Leland Strong’s quest for a moment of genuine prayer leads him to reflections on Hemingway’s fisherman Santiago, A somber story of an old man’s search for the meaning of his life.
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Eighty-two year-old Leland Strong sat in the last row of the empty church. A church he did not know. The afternoon sun sprayed stained glass color over the middle of the interior. The color did not reach Leland’s row. That was fine with him. He was not there for beauty or inspiration. He sought solitude, a respite from the noise in his heart. He yearned for the few moments of silent prayer that had eluded him till now.
Leland jumped as outside on the street a motorcycle screamed through its gears moving past the church. He settled back in his seat.
Leland’s thoughts wandered. An avid reader, he sometimes compared himself to a protagonist in the stories. He smiled as his mind now ran to the opening line in Hemingway’s The Old Man and the Sea. He paraphrased silently. ‘He was an old man who lived alone in the stream of life and he had gone eighty-four days now without a prayer.’
Running with the comparison, Leland pictured himself as Hemingway’s fisherman Santiago. A man who knew only one thing. Fishing. And he showed up for that every day. Even after eighty-four days without a fish. In his own lifetime Leland had known more than one thing. He was now long retired, living alone, most of his family and friends gone. And he showed up every day, searching for true solitude, for meaning.
Leland scowled as he heard the backup beeping of a truck. More noise. In the parking lot the driver slammed trash bins as he emptied them into the truck’s maw.
Quiet descended on the building. The day Santiago caught his great fish, Leland told himself, he had gone out far beyond his usual fishing waters. He had gone deep into the sea, beyond the other fishermen, beyond his own familiar locations. And in the deep he had found his great fish. Now, sitting alone in the depth of this church, Leland hoped he had moved beyond his usual routine as he sought his personal deep waters. Going beyond the usual places where he sought peace. A dark hollow had inched its way into Leland’s heart. A hollow he yearned to fill with prayer.
Leland cocked his head at the sound of shuffling footsteps. A man entered Leland’s pew from the far end, moved closer to him. He carried a plastic bag stuffed with what looked like clothing. He wore baggy, soiled jeans, a dirty white tee shirt, sandals on his feet. Long unkempt hair. A homeless man.
“You’re in my seat,” the homeless man said.
“The entire church is empty.”
“I have a deal with them.” He gestured to the front of the church with his thumb. “I sleep here every afternoon till they close up.” He waved an arm at Leland. “You have to move.”
“Whatever.” Leland shrugged, moved across the aisle to the other last row.
The homeless man stretched out on the pew. He tucked the bag of clothing under his head for a pillow. In moments he was asleep, breathing softly.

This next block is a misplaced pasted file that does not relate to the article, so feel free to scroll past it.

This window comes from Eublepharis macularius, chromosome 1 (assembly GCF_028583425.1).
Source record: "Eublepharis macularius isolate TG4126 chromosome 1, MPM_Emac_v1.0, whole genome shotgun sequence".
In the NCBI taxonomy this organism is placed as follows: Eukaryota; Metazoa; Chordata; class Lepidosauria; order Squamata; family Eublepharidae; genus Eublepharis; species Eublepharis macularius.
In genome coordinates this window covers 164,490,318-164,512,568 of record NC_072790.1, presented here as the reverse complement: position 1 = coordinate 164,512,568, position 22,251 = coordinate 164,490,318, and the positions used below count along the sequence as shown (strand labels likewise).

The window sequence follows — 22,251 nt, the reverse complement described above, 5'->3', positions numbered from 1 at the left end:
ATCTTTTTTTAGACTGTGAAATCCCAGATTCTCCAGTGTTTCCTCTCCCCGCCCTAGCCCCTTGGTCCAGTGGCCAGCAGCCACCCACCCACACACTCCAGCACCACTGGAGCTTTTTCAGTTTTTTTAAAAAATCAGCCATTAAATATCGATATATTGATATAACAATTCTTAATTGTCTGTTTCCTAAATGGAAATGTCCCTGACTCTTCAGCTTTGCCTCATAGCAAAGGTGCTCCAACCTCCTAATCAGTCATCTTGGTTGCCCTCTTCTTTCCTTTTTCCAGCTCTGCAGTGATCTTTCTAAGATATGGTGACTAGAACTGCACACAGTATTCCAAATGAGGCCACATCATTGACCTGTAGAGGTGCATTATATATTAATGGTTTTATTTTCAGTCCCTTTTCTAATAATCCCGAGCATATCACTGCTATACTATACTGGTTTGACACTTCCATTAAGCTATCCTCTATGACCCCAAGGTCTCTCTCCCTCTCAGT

Leland stared across at the homeless man. It’s hopeless trying to find a quiet place. The homeless man began to snore. Loud enough to distract.
Leland continued to stare at the homeless man. He took in the man’s gaunt frame, highlighted by clothes that were much too big for him. The bones in his arms stood out, stretched over his sun-darkened skin. Leland looked down at his own frame. He too wore a tee shirt a size too big for himself. He held out his arm. Do people see me as gaunt, thin?
A thought niggled at Leland’s mind. As he gazed at his arm, he began to realize…he was no Santiago. The metaphor was all off. No, he was Santiago’s fish. To make the metaphor more precise, he was the skeleton of Santiago’s fish. He was a reflection of what was left of Santiago’s quest. The remains of his own lifelong quest. Nature had chewed at Santiago’s fish. Bitten off chunks of flesh, down to the bones. Was he no different? A lifetime of living had chipped away at Leland’s ego, leaving him feeling empty, desolate, without depth.
That was it. Only Leland’s bones remained. Bones that told a story. Bones that pointed to a once full body. His hope was that the bones would reveal the fullness of what he had been and done in his lifetime.
Leland thought, I may have been a great fish at one time. Moving through my seas freely. I have lived a good life. I have cared, given, loved, been loved. Now, at my age, life has chewed away at my greatness, bitten chunks off my ego, until I am simply a skeleton of my earlier self. My bones are now what people see. A withered old man. Age spots, a shaky walk, hesitant at times, uncertain of much. But the image tells a story.
Leland grinned. In the dim light of the church, a homeless man snoring nearby, he saw himself as the skeleton that, like Santiago’s great fish, revealed its earlier glory. When Santiago had rowed back to his village, his fellow fishermen stared in awe at the bones of what was once a great fish. Leland realized he cannot control what people see of him. Even what he sees of himself. His hope – in his meager exterior, in his bones, they see what brought him to this moment in life.
Leland stood, leaned on the back of the pew in front of him. Alone in the church, except for the homeless man, he extended his arms forward. “I am a man of bones,” he whispered, “standing as a testament to a life well lived. I have swum freely in the sea of life. I have been hooked, lashed to life’s boat. Picked apart.”
Leland found his moment of prayer.